Now spending most of his time living in France, he has spent the past few months busily making a new album, his first in three years. The Rock, the Sea, the Rising Tide will be released in September, and I tracked him down to his bespoke studio tucked away in beautiful Brittany in France where he kindly agreed to answer a few questions about it.

Q. Your last album, Make Us Happy, was released three years ago in 2016. Have you spent that time writing new material with the goal of making an album, or do you sit down and write the album once you have decided to make one?

Simon: The plan was to record and release a follow-up much sooner, but building the studio here in Brittany took much longer than expected. It was quite frustrating to be in this beautifully inspiring area but have no way to record, until I’d got my hands really dirty and finished the studio. I was writing all this time – I do tend to be always writing, or at least sketching and laying down ideas on my iPad or phone, but I was itching to get into the studio and record them. The studio was completed in October 2018, and I started work on the album I guess around November.

Q. How many songs would you typically write whilst making a new album and do you find yourself being very critical of what you write, to the extent that maybe there are songs you recorded that you have left off?

Simon: What tends to happen is I have a lot (tens, probably more) of basic sketches, some more complete than others. Then a few will start to emerge as definite contenders. Around these I’ll start to form an idea for the overall shape of an album. The album started out with the title Wood Amongst the Trees, but I’d already sketched the title The Rock, the Sea, the Rising Tide as a possible song title in a separate thread of my sketches, intending that for a different album. Then as the songs started to emerge I realised the themes were pushing me towards The Rock, the Sea, the Rising Tide, so I shelved the Wood album ideas and started to look for the rest of the songs for this album. Yes, I’m super-critical of what I write! Much gets thrown away – or at least stored in folders called “song ideas” by year, such that I have countless possibilities to go back over, which I do from time to time. Occasionally I’ll dig into these archives and pull something out that I complete. My last single, “Human Nature,” was one of these that had been sitting on file for at least a year or more – not lyrically, just the guitar shapes and song melody. As to leaving off songs that are completed: not often really, as I find the process of completing the song in the first place pretty well determines whether it’s going to make the album. So if a song is not coming up to scratch, it doesn’t get finished. At that point I should throw it away… but it ends up in an “ideas” folder anyway. There was one complete song that didn’t make this album, though it was intended to be included – when I came to sequence the songs, I simply couldn’t fit this in. Thematically it was wrong. It’s a song called “Mary’s Home,” about a woman I met when I was in my 20s who’d spent most of her adult life in an asylum, and was child-like at 45, working as a cleaner in a cafe I worked in briefly. When all the songs were completed this one really didn’t fit. Not sure if I’ll release it or put it on another album. We’ll see. Also the single “Without You,” from the end of 2018, was originally meant to be on this album, but that was from the Wood Amongst the Trees mindset, and again, I didn’t really feel it belonged on this album. I’ve been playing it a lot live and actually want to re-record it as there’s a tiny error in the middle 8 lyric that bugs me, and I think it’s benefited (as most songs do) from being performed a lot. So it may end up on an album called Wood Amongst the Trees, or I may scrap that concept altogether and include this on a different album. There’s also the possibility that I re-record it with musicians in a different style; I never know…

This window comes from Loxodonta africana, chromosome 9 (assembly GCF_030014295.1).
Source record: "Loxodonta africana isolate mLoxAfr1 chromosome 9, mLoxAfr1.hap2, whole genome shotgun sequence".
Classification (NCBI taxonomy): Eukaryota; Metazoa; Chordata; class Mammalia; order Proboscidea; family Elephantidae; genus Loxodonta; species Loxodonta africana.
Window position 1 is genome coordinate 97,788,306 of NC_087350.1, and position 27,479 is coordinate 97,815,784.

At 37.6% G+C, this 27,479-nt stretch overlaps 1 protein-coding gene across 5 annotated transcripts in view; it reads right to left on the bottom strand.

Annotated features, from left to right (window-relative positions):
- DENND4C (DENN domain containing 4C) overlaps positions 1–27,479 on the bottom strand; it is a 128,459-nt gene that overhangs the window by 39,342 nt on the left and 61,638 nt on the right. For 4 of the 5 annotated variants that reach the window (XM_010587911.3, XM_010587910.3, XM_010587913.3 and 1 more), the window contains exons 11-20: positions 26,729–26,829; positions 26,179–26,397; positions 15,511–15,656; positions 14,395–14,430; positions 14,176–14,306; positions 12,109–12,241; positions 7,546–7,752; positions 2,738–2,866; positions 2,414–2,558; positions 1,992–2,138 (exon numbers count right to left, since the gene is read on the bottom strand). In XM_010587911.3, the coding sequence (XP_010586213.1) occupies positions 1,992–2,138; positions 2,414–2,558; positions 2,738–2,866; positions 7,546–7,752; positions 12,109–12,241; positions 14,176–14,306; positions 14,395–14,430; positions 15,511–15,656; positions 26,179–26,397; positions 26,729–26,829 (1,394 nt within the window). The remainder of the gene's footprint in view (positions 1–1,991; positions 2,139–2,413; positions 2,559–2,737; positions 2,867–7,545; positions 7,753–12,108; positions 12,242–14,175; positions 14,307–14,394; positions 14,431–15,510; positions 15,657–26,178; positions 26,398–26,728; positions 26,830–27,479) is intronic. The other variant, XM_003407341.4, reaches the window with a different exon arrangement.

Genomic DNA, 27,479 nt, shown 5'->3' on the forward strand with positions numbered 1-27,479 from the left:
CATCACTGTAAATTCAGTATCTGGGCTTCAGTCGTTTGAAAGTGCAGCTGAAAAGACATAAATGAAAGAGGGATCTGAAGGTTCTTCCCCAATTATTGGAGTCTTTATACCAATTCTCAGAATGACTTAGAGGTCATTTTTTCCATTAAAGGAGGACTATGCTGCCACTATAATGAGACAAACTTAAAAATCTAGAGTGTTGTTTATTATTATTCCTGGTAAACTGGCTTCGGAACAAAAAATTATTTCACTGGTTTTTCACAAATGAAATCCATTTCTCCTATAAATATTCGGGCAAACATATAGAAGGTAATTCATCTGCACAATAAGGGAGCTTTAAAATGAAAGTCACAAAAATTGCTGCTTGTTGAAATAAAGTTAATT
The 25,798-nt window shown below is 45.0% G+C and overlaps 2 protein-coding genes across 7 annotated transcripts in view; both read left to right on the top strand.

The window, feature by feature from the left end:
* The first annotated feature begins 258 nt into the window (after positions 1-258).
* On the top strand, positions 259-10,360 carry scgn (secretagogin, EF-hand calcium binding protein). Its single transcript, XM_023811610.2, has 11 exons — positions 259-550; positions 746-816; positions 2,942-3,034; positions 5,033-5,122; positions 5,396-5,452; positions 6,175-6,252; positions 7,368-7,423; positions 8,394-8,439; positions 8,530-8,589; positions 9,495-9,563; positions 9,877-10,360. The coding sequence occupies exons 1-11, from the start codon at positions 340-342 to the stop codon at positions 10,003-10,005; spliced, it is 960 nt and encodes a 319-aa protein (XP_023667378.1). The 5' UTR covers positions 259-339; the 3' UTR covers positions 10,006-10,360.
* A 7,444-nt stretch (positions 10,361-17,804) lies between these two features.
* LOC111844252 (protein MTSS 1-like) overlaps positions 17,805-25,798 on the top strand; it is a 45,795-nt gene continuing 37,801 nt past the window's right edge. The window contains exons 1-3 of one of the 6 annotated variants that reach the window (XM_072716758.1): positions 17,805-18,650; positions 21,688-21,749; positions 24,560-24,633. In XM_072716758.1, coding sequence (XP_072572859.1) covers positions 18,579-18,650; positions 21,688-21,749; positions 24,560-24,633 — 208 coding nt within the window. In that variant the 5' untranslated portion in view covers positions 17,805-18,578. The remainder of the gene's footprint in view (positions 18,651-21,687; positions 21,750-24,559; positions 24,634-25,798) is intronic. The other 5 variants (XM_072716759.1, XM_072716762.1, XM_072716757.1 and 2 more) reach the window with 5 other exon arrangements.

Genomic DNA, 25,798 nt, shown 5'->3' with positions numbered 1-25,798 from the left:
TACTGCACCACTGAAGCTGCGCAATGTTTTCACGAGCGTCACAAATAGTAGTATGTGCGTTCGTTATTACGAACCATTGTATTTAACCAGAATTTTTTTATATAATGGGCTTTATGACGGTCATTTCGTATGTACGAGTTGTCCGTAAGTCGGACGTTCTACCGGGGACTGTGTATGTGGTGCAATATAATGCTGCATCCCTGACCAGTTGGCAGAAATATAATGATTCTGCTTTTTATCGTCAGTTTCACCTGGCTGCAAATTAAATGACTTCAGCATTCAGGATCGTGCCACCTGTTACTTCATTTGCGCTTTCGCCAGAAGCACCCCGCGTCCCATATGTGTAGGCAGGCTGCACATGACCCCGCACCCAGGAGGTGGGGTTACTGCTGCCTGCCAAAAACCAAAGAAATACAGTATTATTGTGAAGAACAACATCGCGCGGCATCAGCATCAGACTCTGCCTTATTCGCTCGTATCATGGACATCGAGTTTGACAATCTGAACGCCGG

Simon Scardanelli

photo courtesy of Simon Scardanelli

Q. After recording the songs how much do you have to listen and live with the tracks until you’re finally happy to release them, and do you ever listen back to your old albums and enjoy them, or do you hear all the things you wish, in hindsight, you had done to them?